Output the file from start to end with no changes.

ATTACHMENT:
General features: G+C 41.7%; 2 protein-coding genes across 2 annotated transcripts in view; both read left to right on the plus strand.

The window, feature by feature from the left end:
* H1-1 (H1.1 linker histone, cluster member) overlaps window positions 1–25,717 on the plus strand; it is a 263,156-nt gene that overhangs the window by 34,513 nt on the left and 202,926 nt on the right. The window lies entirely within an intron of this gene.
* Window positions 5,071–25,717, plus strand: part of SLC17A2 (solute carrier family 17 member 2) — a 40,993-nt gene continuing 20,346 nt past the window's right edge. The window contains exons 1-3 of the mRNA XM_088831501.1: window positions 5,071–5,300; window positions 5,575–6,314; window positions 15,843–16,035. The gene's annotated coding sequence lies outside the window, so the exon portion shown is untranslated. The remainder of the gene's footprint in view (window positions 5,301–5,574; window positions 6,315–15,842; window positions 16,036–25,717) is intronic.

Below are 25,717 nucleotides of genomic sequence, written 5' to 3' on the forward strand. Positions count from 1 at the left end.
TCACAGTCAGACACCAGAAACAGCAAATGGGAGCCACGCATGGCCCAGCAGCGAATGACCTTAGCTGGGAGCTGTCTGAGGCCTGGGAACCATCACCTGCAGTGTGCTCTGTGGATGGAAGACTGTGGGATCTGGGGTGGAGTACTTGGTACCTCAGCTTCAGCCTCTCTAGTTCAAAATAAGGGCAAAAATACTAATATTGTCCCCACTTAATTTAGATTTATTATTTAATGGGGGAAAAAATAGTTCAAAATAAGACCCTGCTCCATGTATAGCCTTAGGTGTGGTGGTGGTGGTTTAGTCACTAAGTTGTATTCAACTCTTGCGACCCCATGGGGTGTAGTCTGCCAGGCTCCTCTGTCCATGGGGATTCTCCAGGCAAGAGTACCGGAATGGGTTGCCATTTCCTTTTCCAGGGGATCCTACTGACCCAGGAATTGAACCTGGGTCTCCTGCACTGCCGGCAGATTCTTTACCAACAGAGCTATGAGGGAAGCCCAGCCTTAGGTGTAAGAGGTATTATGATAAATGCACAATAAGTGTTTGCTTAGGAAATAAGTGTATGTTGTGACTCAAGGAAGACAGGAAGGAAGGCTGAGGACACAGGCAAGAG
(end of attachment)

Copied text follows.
General features: G+C 41.7%; 2 protein-coding genes across 2 annotated transcripts in view; both read left to right on the plus strand.

The window, feature by feature from the left end:
* H1-1 (H1.1 linker histone, cluster member) overlaps window positions 1–25,717 on the plus strand; it is a 263,156-nt gene that overhangs the window by 34,513 nt on the left and 202,926 nt on the right. The window lies entirely within an intron of this gene.
* Window positions 5,071–25,717, plus strand: part of SLC17A2 (solute carrier family 17 member 2) — a 40,993-nt gene continuing 20,346 nt past the window's right edge. The window contains exons 1-3 of the mRNA XM_088831501.1: window positions 5,071–5,300; window positions 5,575–6,314; window positions 15,843–16,035. The gene's annotated coding sequence lies outside the window, so the exon portion shown is untranslated. The remainder of the gene's footprint in view (window positions 5,301–5,574; window positions 6,315–15,842; window positions 16,036–25,717) is intronic.

Below are 25,717 nucleotides of genomic sequence, written 5' to 3' on the forward strand. Positions count from 1 at the left end.
TCACAGTCAGACACCAGAAACAGCAAATGGGAGCCACGCATGGCCCAGCAGCGAATGACCTTAGCTGGGAGCTGTCTGAGGCCTGGGAACCATCACCTGCAGTGTGCTCTGTGGATGGAAGACTGTGGGATCTGGGGTGGAGTACTTGGTACCTCAGCTTCAGCCTCTCTAGTTCAAAATAAGGGCAAAAATACTAATATTGTCCCCACTTAATTTAGATTTATTATTTAATGGGGGAAAAAATAGTTCAAAATAAGACCCTGCTCCATGTATAGCCTTAGGTGTGGTGGTGGTGGTTTAGTCACTAAGTTGTATTCAACTCTTGCGACCCCATGGGGTGTAGTCTGCCAGGCTCCTCTGTCCATGGGGATTCTCCAGGCAAGAGTACCGGAATGGGTTGCCATTTCCTTTTCCAGGGGATCCTACTGACCCAGGAATTGAACCTGGGTCTCCTGCACTGCCGGCAGATTCTTTACCAACAGAGCTATGAGGGAAGCCCAGCCTTAGGTGTAAGAGGTATTATGATAAATGCACAATAAGTGTTTGCTTAGGAAATAAGTGTATGTTGTGACTCAAGGAAGACAGGAAGGAAGGCTGAGGACACAGGCAAGAG